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New Calculations Suggest that Earth's Core is 2.5 Years Younger Than the Crust

May 26, 2016 03:17 AM EDT
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Researchers from Aarhus University in Denmark have calculated that Earth's core is actually 2.5 years younger than its surface, debunking previous claims that the core is "a day or two" younger than the surface.

Previously, scientists have widely accepted theoretical physicist Richard Feynman's claims in the 1960s stating that the center of the Earth is a day or two younger than its surface due to the curvature of space and time caused by gravity.

According to the report from Science Alert, Einstein's theory of general relativity states that the more massive an object, the more the fabric of space-time is 'warped' by its existence, creating a gravitational pull that in effect slows time in the object's general surrounding area.

Since then, Feynman's prediction has been cited in various scientific papers and even used as a material for university textbooks. However, according to the report from Gizmodo, no one bothered to check Feynman's calculation.

Due to this, Ulrik Uggerhøj from Aarhus University in Denmark tried to check the previously accepted calculation. Using back-of-the-envelope calculation and more elaborate analysis, researchers were able to determine that the center of the Earth was in fact two and half years younger than the surface.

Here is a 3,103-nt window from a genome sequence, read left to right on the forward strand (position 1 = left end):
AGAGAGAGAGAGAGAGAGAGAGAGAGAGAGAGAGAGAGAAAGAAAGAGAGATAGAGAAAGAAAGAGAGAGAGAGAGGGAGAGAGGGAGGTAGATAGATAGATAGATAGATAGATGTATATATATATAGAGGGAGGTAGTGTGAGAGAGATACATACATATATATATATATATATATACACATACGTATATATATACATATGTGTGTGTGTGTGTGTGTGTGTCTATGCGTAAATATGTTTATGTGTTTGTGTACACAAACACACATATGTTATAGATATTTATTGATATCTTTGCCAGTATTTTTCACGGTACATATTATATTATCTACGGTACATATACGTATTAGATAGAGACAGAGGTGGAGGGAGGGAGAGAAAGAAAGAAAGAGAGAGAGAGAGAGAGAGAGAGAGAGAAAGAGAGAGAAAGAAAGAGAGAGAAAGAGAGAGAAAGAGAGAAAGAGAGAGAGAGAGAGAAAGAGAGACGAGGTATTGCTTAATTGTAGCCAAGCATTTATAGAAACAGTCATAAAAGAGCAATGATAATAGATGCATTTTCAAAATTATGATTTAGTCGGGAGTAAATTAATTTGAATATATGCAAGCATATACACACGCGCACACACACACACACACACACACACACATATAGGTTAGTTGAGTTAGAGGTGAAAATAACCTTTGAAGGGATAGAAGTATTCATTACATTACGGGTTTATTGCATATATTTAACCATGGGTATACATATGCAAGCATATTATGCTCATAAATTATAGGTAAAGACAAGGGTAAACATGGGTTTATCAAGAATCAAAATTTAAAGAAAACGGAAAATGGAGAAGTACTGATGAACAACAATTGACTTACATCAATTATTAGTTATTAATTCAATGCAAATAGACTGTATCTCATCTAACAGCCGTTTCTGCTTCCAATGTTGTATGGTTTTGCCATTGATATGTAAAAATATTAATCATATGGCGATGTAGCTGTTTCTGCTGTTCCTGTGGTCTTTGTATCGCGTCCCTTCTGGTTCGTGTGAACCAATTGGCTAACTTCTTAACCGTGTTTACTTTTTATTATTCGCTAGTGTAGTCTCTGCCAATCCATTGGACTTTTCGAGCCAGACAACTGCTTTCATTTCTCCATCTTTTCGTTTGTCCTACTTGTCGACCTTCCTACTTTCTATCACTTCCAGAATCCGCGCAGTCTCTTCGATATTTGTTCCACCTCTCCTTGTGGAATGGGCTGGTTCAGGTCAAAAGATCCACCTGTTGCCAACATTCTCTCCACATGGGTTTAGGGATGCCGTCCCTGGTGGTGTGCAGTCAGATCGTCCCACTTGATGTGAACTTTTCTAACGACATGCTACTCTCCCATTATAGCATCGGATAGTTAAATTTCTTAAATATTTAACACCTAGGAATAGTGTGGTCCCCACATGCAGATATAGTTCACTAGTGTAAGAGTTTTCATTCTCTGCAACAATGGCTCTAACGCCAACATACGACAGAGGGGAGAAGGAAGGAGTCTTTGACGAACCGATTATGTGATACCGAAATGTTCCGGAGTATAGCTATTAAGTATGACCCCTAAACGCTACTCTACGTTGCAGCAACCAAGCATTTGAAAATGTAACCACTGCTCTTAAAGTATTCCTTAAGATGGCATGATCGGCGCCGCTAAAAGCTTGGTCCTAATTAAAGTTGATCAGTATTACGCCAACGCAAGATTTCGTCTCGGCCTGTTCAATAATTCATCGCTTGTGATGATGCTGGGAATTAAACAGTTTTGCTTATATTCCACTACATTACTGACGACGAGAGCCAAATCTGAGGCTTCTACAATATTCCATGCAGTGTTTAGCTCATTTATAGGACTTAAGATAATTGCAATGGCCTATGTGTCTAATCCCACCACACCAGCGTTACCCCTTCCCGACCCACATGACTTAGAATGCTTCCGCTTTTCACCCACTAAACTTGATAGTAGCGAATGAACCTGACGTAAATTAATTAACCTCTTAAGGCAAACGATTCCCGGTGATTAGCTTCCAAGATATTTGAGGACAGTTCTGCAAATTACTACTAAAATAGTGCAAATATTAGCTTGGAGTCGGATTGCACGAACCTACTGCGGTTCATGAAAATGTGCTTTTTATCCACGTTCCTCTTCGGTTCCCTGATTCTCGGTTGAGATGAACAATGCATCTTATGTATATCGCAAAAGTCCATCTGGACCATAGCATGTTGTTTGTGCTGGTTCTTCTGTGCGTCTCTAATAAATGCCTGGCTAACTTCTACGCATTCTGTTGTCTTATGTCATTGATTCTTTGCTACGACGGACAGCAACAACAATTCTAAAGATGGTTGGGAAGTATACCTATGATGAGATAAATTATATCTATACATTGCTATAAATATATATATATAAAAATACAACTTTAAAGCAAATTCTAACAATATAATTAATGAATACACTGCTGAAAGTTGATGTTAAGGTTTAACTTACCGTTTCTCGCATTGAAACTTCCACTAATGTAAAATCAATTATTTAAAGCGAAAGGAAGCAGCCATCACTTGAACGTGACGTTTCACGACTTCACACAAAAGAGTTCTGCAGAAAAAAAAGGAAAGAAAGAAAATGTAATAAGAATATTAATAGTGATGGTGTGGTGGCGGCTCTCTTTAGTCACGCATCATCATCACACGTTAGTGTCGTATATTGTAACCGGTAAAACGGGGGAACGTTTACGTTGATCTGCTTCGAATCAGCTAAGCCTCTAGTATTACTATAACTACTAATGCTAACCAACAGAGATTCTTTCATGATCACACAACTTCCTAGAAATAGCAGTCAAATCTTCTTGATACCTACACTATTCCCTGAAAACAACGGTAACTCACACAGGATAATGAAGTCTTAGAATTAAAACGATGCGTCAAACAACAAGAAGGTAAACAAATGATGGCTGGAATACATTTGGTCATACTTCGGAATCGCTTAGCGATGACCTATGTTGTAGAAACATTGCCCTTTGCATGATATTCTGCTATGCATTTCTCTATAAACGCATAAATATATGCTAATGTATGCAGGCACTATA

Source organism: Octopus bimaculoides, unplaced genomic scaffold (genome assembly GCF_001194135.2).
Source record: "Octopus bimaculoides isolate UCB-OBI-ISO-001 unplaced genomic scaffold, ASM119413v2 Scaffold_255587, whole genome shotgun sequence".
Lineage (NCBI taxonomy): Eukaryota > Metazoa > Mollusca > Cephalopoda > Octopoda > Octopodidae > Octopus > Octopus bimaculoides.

Their calculations, elaborated in a paper published in the European Journal of Physics, involves solving the difference in gravitational potential or the measure of the work done by gravity in moving a mass from one location to another between Earth's center and surface.

New Scientists reported that plugging the differences into the equations of relativity yields a time dilation factor of around 3 x 10-10, which basically means that time moves slower in the center of the Earth compared to surface. Factoring the age of the Earth, about four billion years, the cumulative effect of the time dilution adds up to a difference around a year and a half. However, using a more accurate model of Earth's density resulted in difference of age around two and a half years.

Their calculations seem on the spot but it can't be really proven experimentally. Researchers also want to clarify that they did not intend to prove Feynman wrong. Instead, the researchers want their solution to be used for educational purposes, as an example in the classroom.

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